We can compare our results with those of a study of 824 older Catholic clergy members who were observed for an average of 4.6 years.2 The risk of dementia was increased in participants who had moderate and rapid progression in their parkinsonian signs. That cohort differed from ours in several respects. The earlier study’s subjects were recruited from a religious order, whereas the present study was community-based. In addition that cohort was predominantly non-Hispanic white (89.8%) and highly educated (mean, 18.2 years). In a preliminary study of our own cohort,1 we found an association between parkinsonian signs at baseline and incident dementia, but the small sample size (228) and small number of follow-up assessments (1, for most participants) precluded the use of statistical procedures such as Cox proportional hazards models.
Two participants developed incident PD, but neither developed dementia. While it is possible that some of our participants could develop incident PD during additional follow-up, given the low reported incidence of PD in this age group (0.5-2.5 per 1000 persons per year), the number is expected to be small.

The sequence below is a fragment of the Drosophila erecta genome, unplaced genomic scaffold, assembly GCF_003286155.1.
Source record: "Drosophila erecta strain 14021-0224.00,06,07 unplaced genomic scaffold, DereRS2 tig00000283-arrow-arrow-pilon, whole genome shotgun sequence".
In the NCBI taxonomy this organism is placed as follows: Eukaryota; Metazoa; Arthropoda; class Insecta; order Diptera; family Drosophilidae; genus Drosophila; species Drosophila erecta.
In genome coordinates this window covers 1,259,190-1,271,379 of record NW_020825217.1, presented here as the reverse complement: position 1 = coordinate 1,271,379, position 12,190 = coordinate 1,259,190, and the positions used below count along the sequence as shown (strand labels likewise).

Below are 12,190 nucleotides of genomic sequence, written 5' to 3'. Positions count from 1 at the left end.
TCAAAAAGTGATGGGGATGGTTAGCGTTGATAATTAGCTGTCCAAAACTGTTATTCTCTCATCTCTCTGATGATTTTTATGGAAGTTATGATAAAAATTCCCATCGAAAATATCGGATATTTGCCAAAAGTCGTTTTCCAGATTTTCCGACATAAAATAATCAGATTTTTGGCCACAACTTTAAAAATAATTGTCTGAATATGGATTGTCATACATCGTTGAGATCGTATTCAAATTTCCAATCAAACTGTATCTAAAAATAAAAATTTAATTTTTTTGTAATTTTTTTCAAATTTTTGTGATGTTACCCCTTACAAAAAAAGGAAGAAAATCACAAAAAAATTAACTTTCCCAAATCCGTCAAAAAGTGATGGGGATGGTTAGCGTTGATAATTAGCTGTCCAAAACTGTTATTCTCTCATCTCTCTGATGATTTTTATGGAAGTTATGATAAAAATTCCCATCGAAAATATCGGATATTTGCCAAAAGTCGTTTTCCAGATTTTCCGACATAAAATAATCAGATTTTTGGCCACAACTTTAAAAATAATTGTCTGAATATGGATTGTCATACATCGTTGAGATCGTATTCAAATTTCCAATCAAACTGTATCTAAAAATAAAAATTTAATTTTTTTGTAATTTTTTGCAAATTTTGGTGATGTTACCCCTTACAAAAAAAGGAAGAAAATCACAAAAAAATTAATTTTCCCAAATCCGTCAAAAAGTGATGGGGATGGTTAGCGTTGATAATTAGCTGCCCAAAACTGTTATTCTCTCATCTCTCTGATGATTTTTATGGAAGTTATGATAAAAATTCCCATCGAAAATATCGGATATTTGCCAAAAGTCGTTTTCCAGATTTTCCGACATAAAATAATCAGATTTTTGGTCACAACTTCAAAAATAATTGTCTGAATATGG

Baseline mild parkinsonian signs are a predictor of incident dementia. This furthers the notion that these signs, although mild, may not be prognostically benign. The basis for these signs is unclear, and future studies should include brain imaging as well as postmortem examinations, when possible, to gain further insight into these signs’ anatomical and pathological basis.
Correspondence: Elan D. Louis, MD, MS, Unit 198, Neurological Institute, 710 W 168th St, New York, NY 10032 (EDL2@columbia.edu).
Accepted for Publication: January 28, 2004.
Author Contributions:Study concept and design: Louis and Mayeux. Acquisition of data: Mayeux. Analysis and interpretation of data: Louis, Tang, and Mayeux. Drafting of the manuscript: Louis. Critical revision of the manuscript for important intellectual content: Louis, Tang, and Mayeux. Statistical expertise: Louis, Tang, and Mayeux. Obtained funding: Mayeux.
Funding/Support: This study was supported by grants NIH AG07232, R01 NS39422, and R01 NS42859, National Institutes of Health, Bethesda, Md.